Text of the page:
TN: There are a few “living” aspects you have planned for the Bethel memorial. Why is it important for the memorial to be a living thing that the community can interact with?
KO: I spent a lot of time hanging out there and seeing how it was used by the Queen Village community. I was interested in how I could make a memorial that is temporal and shifting. I am interested in the unexpected alliances that could happen if someone looks down at a paver and the historic date coincides with that actual day. What could this sort of accidental synchronicity—between the history and the present, an historic figure and a living one—point to or make us consider? Maybe it could allow for empathy, or a consideration of the future, and our own mortality.
TN: You’ve been commissioned to install work all around the world, but is there a special significance in being selected to install memorials in your home city?
KO: Oh yeah. I mean, I love opportunities to make work around the country and the world, but being able to make work where I live, in a place that’s now home, it’s the dream. Philadelphia at one point was the capital of the country. I’m in a place that has such known historic importance, but I’m also allowed to dig deeper and reveal these histories that aren’t necessarily remembered and honored as our common history, our American history. Yet.
It’s an awesome and daunting responsibility. My work will never satisfy everyone, but I do want it to be as complex, as nuanced and as open as possible, while still being as pointed and specific as it can. Bethel was tough because there were a lot of constituents who were invested in this park and cemetery. You had people who, once the cemetery was discovered, wanted the playground to be dismantled. Other folks in the community said, “No, we need to share this space.” It was daunting, but when I started to formulate an idea, I decided to just focus. Who lives/lived here? Who traverses/traversed this site? What can be offered? Specificity allows each of these projects to work, because I’m so tied to what is here, what was here.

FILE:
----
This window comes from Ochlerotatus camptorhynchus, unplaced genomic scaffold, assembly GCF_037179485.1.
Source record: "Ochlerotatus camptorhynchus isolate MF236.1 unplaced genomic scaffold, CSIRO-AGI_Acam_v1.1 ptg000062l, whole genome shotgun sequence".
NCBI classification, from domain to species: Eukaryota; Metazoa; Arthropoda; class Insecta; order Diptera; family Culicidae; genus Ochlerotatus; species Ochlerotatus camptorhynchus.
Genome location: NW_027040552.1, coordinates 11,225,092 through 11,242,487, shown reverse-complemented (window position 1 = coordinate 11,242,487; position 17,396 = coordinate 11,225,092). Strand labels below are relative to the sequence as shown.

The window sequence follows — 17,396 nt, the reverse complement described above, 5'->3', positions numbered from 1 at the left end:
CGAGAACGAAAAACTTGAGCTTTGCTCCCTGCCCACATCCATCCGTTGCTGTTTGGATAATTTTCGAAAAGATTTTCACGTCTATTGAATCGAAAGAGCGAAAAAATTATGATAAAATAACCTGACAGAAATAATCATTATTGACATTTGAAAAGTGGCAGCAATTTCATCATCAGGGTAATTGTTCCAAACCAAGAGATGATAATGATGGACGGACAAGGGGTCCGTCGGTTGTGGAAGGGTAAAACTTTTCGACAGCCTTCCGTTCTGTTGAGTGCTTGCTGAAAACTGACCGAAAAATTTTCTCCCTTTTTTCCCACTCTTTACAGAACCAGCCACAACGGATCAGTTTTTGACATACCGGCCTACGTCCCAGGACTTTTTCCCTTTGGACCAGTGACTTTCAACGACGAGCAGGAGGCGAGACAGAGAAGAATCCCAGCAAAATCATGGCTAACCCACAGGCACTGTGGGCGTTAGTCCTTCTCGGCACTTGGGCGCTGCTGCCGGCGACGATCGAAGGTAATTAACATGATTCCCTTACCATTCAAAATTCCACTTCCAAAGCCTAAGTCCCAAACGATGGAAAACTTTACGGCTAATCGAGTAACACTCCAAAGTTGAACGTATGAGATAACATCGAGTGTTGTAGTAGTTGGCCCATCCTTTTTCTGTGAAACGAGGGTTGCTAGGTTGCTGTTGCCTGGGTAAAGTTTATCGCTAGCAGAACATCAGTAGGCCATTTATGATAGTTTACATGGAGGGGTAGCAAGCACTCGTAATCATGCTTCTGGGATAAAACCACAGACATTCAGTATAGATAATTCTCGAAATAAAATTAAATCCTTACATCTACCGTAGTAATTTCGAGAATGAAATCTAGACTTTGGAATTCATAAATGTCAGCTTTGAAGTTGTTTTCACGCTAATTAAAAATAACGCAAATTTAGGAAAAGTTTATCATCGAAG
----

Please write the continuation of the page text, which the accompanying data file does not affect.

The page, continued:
Olivier expects the Dinah Memorial at Stenton to be completed this summer, and the Bethel Burying Ground Historic Memorial to be completed by summer 2023. Visit her website to see more of her work.
Olivier’s design for the Bethel Burying Ground Historic Memorial, called “Her Luxuriant Soil,” includes water pavers that, when wet, will reveal text containing information about the lives of the Black Philadelphians buried beneath the park. This rendering also shows the proposed new cemetery entrance gate, which she designed to be accurate to the time period of the burials. (Photo courtesy of Karyn Olivier)